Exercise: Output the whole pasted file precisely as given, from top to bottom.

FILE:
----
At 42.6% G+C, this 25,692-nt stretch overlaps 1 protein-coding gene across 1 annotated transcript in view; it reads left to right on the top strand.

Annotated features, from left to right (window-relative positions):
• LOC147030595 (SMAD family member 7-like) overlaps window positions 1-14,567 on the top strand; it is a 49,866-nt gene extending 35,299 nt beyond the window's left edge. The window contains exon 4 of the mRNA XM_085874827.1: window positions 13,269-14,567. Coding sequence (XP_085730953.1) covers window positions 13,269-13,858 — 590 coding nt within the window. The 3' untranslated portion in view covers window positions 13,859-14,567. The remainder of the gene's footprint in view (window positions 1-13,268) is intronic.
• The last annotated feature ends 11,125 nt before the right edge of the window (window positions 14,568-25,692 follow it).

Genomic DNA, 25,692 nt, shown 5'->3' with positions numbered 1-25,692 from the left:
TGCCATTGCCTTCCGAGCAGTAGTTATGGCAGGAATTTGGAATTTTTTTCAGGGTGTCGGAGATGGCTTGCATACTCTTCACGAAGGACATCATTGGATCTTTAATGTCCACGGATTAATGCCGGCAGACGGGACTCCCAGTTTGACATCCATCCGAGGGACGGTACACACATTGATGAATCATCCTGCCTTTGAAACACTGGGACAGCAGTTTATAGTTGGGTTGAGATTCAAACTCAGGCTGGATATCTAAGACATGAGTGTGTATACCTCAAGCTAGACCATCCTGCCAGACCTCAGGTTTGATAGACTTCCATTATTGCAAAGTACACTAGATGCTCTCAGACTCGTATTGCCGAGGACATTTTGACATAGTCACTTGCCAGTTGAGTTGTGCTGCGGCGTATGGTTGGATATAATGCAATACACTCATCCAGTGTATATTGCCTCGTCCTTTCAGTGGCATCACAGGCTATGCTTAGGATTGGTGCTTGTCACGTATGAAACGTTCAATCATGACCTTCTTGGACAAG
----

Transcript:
At 42.6% G+C, this 25,692-nt stretch overlaps 1 protein-coding gene across 1 annotated transcript in view; it reads left to right on the top strand.

Annotated features, from left to right (window-relative positions):
• LOC147030595 (SMAD family member 7-like) overlaps window positions 1-14,567 on the top strand; it is a 49,866-nt gene extending 35,299 nt beyond the window's left edge. The window contains exon 4 of the mRNA XM_085874827.1: window positions 13,269-14,567. Coding sequence (XP_085730953.1) covers window positions 13,269-13,858 — 590 coding nt within the window. The 3' untranslated portion in view covers window positions 13,859-14,567. The remainder of the gene's footprint in view (window positions 1-13,268) is intronic.
• The last annotated feature ends 11,125 nt before the right edge of the window (window positions 14,568-25,692 follow it).

Genomic DNA, 25,692 nt, shown 5'->3' with positions numbered 1-25,692 from the left:
TGCCATTGCCTTCCGAGCAGTAGTTATGGCAGGAATTTGGAATTTTTTTCAGGGTGTCGGAGATGGCTTGCATACTCTTCACGAAGGACATCATTGGATCTTTAATGTCCACGGATTAATGCCGGCAGACGGGACTCCCAGTTTGACATCCATCCGAGGGACGGTACACACATTGATGAATCATCCTGCCTTTGAAACACTGGGACAGCAGTTTATAGTTGGGTTGAGATTCAAACTCAGGCTGGATATCTAAGACATGAGTGTGTATACCTCAAGCTAGACCATCCTGCCAGACCTCAGGTTTGATAGACTTCCATTATTGCAAAGTACACTAGATGCTCTCAGACTCGTATTGCCGAGGACATTTTGACATAGTCACTTGCCAGTTGAGTTGTGCTGCGGCGTATGGTTGGATATAATGCAATACACTCATCCAGTGTATATTGCCTCGTCCTTTCAGTGGCATCACAGGCTATGCTTAGGATTGGTGCTTGTCACGTATGAAACGTTCAATCATGACCTTCTTGGACAAG